Can My Spouse Take My Collectibles in a New Jersey Divorce?

Can My Spouse Take My Collectibles in a New Jersey Divorce?

Dividing assets is one of the most difficult aspects of getting divorced in New Jersey. While some people are concerned about real estate or their savings, others may worry that some of their most prized possessions will be taken. These collectible items may have intrinsic value to you. For example, you may have a baseball card collection that you have owned since a child or a priceless coin collection.

It might seem unfair to give these items to your spouse, especially if your spouse does not view these items with the same level of care and wonder. For many individuals, one of their worst nightmares is seeing their former spouse sell their beloved collectible items for a quick buck after a divorce. So is it true that your spouse can take these items from you? What can you do to stop this from happening?

New Jersey is an Equitable Distribution State

First off, it is important to understand that New Jersey complies with equitable distribution laws when it comes to divorces. In other words, all assets are split in a roughly 50/50 manner. What this means in practice is that each spouse walks away with the same value of assets. Equitable distribution applies to every asset you own, including collectibles.

How do I Stop My Spouse From Taking My Collectibles?

Stopping your former spouse from taking your collectibles may be easier than you think. The simplest method is to offer a “trade” with your spouse in terms of specific assets. In other words, you would take complete ownership of your collectibles while your spouse takes complete ownership of another asset of equal value.

For example, you might take complete ownership of your baseball card collection, which has a value of $1,000, while your spouse takes possession of your old car, which also has a value of $1,000.

These types of trades and deals work best when you hire an experienced lawyer to help you. In most cases, your lawyer will work with your spouse’s lawyer to create a deal that satisfies everyone. This helps you avoid fighting with your spouse, and it also helps you avoid litigation and costly legal fees. Coming up with an agreement outside of court is almost always the best option.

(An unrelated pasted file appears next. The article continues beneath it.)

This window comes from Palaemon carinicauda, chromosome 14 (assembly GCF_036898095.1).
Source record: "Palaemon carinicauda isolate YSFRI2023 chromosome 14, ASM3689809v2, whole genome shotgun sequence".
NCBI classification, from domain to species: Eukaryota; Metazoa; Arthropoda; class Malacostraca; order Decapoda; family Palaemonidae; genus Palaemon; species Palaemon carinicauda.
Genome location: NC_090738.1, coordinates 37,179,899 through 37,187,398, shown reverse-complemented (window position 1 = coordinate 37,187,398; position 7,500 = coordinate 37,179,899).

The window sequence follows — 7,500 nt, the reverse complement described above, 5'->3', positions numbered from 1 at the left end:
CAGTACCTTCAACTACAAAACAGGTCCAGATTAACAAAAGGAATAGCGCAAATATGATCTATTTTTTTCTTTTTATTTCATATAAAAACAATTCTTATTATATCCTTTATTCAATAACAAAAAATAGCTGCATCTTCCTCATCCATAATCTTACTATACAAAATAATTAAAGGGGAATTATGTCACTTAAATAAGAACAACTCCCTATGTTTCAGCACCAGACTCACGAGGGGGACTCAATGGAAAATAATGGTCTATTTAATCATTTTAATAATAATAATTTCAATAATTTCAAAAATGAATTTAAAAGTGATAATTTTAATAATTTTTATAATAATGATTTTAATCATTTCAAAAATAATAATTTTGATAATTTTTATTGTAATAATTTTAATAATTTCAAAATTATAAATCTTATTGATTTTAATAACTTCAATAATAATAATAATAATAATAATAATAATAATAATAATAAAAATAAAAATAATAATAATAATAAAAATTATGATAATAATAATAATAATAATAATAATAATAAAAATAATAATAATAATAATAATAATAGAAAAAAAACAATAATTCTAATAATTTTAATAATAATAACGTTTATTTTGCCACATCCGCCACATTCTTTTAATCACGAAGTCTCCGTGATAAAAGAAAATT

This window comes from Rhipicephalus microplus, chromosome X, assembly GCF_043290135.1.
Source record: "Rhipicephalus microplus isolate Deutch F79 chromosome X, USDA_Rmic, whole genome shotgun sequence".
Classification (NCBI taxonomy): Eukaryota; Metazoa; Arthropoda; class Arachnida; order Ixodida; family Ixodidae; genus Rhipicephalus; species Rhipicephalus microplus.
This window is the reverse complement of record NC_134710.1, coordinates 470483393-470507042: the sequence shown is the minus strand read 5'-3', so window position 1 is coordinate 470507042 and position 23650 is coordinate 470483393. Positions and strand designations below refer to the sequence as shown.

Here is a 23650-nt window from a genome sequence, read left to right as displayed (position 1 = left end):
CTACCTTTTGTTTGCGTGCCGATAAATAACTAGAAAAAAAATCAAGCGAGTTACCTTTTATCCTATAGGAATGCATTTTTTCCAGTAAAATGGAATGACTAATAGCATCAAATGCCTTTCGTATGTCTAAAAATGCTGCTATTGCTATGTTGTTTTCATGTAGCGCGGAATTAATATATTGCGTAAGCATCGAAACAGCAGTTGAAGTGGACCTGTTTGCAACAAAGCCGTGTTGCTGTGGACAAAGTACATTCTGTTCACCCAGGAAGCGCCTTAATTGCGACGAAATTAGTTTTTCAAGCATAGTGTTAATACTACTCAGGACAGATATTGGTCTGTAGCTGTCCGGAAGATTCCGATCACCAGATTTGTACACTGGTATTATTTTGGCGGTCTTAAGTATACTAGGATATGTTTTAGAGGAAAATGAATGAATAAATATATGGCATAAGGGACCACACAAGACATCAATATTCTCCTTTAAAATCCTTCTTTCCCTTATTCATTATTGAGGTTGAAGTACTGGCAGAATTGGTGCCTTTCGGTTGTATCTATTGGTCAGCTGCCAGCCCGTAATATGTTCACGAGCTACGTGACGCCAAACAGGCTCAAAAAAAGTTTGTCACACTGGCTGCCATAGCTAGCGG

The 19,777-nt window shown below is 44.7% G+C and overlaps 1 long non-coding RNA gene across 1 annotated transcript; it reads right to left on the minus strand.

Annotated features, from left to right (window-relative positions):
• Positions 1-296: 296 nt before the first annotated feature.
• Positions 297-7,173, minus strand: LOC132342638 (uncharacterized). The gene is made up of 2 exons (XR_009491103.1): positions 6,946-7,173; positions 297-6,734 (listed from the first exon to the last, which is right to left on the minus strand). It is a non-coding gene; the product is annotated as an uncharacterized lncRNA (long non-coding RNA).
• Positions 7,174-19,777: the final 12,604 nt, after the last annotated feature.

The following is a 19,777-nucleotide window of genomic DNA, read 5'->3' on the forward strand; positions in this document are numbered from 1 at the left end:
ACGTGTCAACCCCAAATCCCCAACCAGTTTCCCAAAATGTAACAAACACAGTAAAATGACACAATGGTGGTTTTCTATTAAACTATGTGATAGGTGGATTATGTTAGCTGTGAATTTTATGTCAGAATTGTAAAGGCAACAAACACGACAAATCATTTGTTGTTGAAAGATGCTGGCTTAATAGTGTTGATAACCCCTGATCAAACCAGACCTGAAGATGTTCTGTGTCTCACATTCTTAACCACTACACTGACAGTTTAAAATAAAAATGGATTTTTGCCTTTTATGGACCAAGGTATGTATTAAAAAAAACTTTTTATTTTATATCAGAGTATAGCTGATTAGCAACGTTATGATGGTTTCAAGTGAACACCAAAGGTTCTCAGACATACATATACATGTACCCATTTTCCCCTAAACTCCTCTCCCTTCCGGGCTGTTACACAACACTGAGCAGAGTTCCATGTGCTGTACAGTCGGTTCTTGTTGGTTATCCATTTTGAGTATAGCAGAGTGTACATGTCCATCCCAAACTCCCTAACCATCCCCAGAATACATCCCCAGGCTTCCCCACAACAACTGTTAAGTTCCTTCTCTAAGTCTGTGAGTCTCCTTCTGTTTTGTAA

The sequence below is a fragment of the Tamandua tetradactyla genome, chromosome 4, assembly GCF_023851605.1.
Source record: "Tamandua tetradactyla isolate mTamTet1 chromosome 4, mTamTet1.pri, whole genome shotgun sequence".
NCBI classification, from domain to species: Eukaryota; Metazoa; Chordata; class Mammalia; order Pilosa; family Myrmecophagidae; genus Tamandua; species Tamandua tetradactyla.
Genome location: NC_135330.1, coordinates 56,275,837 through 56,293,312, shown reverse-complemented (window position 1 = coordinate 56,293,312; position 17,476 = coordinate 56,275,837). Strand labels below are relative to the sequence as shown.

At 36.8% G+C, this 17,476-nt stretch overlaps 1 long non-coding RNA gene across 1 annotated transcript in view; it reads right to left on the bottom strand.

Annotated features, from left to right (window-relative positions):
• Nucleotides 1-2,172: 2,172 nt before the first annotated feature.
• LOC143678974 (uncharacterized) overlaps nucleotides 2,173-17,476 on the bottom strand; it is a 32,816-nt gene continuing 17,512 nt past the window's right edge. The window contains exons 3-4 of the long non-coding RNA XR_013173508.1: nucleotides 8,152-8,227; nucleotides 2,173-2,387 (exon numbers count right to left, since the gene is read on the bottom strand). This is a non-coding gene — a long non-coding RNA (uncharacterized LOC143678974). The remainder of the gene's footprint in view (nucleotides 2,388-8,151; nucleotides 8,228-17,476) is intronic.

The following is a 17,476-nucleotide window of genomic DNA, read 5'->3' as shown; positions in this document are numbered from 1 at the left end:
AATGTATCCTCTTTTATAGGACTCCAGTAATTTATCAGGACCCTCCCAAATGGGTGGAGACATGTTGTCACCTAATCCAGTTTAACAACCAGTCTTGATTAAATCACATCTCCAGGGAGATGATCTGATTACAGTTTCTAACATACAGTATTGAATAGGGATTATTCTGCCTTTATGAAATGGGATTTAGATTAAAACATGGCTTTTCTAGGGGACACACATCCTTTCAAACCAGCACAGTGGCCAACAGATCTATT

Getting Your Collectibles Appraised

If you want to keep hold of your collectibles, you may have to get them appraised. This process ensures that both parties are fully aware of the genuine worth of any item. This is a bit of a double-edged sword.

On the one hand, you might find out that your collectibles are worth significantly less than you expected. In this case, your spouse probably will not care too much if you take possession, allowing you to walk away with items that have special value (even if they are not valuable in a financial sense).

On the other hand, you may discover that your items are much more valuable than you expected. In this situation, your spouse may demand that the assets be liquidated (sold) so that they can gain half of the cash value.

The Importance of Legal Help

A qualified legal expert can help you approach this situation in a calculated, strategic manner. If one particular asset is important to you, it is best to hire a legal expert who can help you keep hold of it. Reach out to Giro, LLP, Attorneys at Law, and we can help you walk away from your divorce without losing your most precious items.


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